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Do dealers need to charge for sales tax on monitoring in NJ [or your state]

August 18,  2021
Do dealers need to charge for sales tax on monitoring in NJ
          Are you aware if we as dealers need to charge for sales tax on monitoring in NJ?  How about actual labor?  I am trying to simplify out taxes each year and would prefer to NOT charge the customers sales tax.  I asked our company accountant and he could not provide an answer.
          I try not to give tax advice.  If I had to guess I’d say that I doubt NJ would miss an opportunity to tax its citizens.  On another note it’s hard to believe that your company accountant, with at least one client in the alarm business, can’t answer this for you; Time for a new accountant.  Could be that I’m watching too much Fox News and hearing Sean Hannity refer to Mark Levin as “the great one”, because that’s how I am starting to think of Mitch Reitman.  I asked Mitch to respond to this and his comment is below.  If you search for some humor you won’t find any.  Nothing funny about taxes or accountants.  Save Mitch’s number; seems like you’re going to need it.
          Great question, we hear it all of the time.  The answer is that it isn’t quite as simple as it seems.  Each state has its own Sales and Use Tax Code so there are at least fifty different answers.  This is complicated by the fact that States sometimes interpret their own laws in an arbitrary way.  Sometimes companies try to extort loopholes in the tax codes and the situation winds up in court.  Not only is this bad for the company, but it could take down other companies who are innocent bystanders.
          Let’s look at the three parts of the question.
Are you aware if we as dealers need to charge for sales tax on monitoring?
                 Some states tax monitoring, some don’t.  Some have different interpretations of monitoring.  For example Indiana taxes the “transmission of data from one location to another.”   For years, alarm companies believed that this included monitoring.  We disagreed and requested a Technical Ruling from the State of Indiana.  The request was extensive and defined monitoring and why we didn’t believe that the Code didn’t apply.  The State agreed and, at least for our clients, monitoring is not taxable in Indiana.  Some states do not tax monitoring at all, Texas taxes burg monitoring, but not fire monitoring.  Some companies that install low cost or “free” systems in states that do not tax monitoring are finding themselves on the losing end of a challenge from the state seeking to reclassify some of the monitoring revenue as an installment sale, which would be taxable.  It’s not good enough to look up the law, or even worse, just take the approach that others are doing it a certain way and that the state hasn’t challenged it.  The best way to approach taxability of monitoring and other services is to check not only the statute, but also the case law.  When one of our clients asks about taxability in a certain state we spend a few hours looking at the statute, and then review the case law.  Most of the time the answer is clear, sometimes it is a bit gray.  In those cases we request a technical opinion from the state.  Once you have the technical opinion, or other ruling, you have the proverbial “Get out of jail free” card.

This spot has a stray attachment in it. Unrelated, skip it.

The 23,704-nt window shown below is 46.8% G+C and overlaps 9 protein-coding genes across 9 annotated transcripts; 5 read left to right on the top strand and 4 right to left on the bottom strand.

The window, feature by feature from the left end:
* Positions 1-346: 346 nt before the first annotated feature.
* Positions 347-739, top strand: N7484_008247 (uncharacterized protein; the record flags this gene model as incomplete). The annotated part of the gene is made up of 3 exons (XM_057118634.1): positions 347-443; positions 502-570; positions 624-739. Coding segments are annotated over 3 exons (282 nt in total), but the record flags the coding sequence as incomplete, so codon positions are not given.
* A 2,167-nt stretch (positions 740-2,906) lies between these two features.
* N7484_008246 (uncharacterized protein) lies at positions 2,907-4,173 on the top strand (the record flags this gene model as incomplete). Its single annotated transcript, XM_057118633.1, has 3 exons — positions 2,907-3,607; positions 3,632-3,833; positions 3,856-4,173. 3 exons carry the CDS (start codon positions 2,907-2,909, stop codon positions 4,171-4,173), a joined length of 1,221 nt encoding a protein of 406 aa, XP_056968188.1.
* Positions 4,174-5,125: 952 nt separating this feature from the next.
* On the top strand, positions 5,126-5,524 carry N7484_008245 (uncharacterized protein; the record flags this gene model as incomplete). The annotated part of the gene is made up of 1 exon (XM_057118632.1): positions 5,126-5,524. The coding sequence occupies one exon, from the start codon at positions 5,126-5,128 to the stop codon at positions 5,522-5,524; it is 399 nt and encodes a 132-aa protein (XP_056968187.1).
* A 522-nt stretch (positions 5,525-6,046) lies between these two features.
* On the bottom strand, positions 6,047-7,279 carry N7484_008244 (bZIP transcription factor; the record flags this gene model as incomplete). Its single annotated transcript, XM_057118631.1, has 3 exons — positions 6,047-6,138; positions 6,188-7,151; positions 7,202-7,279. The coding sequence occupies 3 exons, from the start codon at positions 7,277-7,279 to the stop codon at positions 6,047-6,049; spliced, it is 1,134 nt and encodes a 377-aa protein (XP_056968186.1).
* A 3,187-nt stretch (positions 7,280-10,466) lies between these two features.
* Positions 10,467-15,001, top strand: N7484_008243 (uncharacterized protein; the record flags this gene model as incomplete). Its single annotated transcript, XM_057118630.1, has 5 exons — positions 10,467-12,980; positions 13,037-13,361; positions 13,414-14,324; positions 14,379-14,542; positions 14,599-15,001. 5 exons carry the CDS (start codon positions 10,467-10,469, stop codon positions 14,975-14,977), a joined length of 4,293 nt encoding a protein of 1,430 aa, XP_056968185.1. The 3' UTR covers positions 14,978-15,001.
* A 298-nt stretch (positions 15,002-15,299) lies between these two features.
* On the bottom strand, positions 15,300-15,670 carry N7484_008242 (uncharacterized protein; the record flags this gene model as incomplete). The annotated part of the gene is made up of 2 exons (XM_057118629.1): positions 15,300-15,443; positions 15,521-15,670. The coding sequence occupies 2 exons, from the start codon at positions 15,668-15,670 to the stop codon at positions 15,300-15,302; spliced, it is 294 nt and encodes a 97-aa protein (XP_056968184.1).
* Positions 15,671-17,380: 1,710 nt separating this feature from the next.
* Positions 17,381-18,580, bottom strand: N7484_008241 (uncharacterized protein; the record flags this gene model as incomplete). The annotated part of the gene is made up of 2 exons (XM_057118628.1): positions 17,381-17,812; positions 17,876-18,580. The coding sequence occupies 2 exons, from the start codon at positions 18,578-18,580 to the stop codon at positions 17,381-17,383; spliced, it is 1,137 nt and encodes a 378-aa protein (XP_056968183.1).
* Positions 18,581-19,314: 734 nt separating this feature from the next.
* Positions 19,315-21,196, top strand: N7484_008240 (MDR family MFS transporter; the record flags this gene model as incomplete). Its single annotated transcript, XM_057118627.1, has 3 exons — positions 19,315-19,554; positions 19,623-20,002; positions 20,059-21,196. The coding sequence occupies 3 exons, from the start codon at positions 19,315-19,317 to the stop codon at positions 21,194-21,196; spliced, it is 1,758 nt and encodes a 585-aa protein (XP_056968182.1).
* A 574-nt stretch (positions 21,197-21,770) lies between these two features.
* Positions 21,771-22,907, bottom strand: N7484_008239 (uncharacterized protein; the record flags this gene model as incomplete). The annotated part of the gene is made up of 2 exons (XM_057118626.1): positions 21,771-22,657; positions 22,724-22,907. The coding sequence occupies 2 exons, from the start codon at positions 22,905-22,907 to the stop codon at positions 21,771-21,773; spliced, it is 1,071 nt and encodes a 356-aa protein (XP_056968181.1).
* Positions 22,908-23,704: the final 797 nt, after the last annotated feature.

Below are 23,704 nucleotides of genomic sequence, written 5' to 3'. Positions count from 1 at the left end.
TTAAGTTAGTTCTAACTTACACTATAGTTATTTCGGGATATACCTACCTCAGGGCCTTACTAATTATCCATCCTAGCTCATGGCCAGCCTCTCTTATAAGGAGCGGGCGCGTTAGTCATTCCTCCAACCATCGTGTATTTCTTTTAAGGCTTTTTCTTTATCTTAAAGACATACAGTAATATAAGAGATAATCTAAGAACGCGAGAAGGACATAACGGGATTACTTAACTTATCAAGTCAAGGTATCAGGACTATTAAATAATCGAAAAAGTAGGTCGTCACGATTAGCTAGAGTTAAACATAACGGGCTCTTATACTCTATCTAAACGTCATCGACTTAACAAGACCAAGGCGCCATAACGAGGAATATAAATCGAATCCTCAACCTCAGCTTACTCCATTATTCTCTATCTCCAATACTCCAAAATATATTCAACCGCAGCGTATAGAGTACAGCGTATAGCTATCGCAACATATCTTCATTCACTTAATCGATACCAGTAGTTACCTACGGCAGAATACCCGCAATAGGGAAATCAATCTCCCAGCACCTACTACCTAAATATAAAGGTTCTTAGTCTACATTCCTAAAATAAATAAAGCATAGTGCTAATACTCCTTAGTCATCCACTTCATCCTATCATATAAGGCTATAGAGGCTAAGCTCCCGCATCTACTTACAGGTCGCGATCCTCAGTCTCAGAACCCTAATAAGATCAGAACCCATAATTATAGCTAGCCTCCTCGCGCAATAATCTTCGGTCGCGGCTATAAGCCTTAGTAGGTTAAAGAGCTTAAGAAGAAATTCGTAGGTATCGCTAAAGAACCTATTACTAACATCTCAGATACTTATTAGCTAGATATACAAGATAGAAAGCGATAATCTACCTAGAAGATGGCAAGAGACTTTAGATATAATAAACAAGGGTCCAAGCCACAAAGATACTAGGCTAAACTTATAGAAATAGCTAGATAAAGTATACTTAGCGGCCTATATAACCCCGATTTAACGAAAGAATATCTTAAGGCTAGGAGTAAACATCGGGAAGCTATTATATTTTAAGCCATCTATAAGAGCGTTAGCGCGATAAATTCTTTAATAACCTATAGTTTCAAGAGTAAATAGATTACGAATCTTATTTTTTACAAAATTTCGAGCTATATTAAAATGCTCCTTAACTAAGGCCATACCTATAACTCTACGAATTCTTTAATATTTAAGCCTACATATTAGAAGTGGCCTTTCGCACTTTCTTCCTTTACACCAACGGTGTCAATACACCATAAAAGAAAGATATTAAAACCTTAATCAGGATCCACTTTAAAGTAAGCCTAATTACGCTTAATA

How about actual labor.
Some states tax labor on installations and service.  Some tax labor on refurbishments, but not new construction.  Some tax labor on commercial but not residential.  Some tax labor if the alarm is considered personalty, but not if it is to modify an improvement to real property.  Best to consult with your tax pro (or us) and get a clear understanding, otherwise you may end up sitting across the table from a state auditor discussing hundreds of invoices.
I am trying to simplify our taxes each year and would prefer NOT to charge the customers sales tax.
               The problem with this is that your state needs this money to build roads and bridges and for Legislative junkets to Tahiti, and they don’t really care if they are making your life more complicated.  The sales and use tax codes don’t allow you to choose whether to pay tax or even to allow you to pay it instead of collecting it from your customers.  One popular misconception is that if you pay the tax on materials at the distributor, you don’t have to collect it from your customers.  In most cases, this would not be correct.  Sales and use taxes are generally focused on the end user who in most cases will be your customer.  It can be devastating for a company to find out that the $1 million of equipment that they purchased from their distributor and paid taxes on over the last three years was actually $2 million of products sold to (and used by) their customers and that the company now owes an additional $80 or $90 thousand dollars in sales and use tax that they have no way of collecting from their customers.               
Tax audits are costly, even if you win.  States are hungry for revenues and an auditor’s job is to shoot the wounded.  It is best to have a firm understanding of the taxability of your goods and services before the tax man sashays through your door. 
  Mitch Reitman:  Phone 817-698-9999 XT 101
Reitman Consulting Group
Fort Worth, TX
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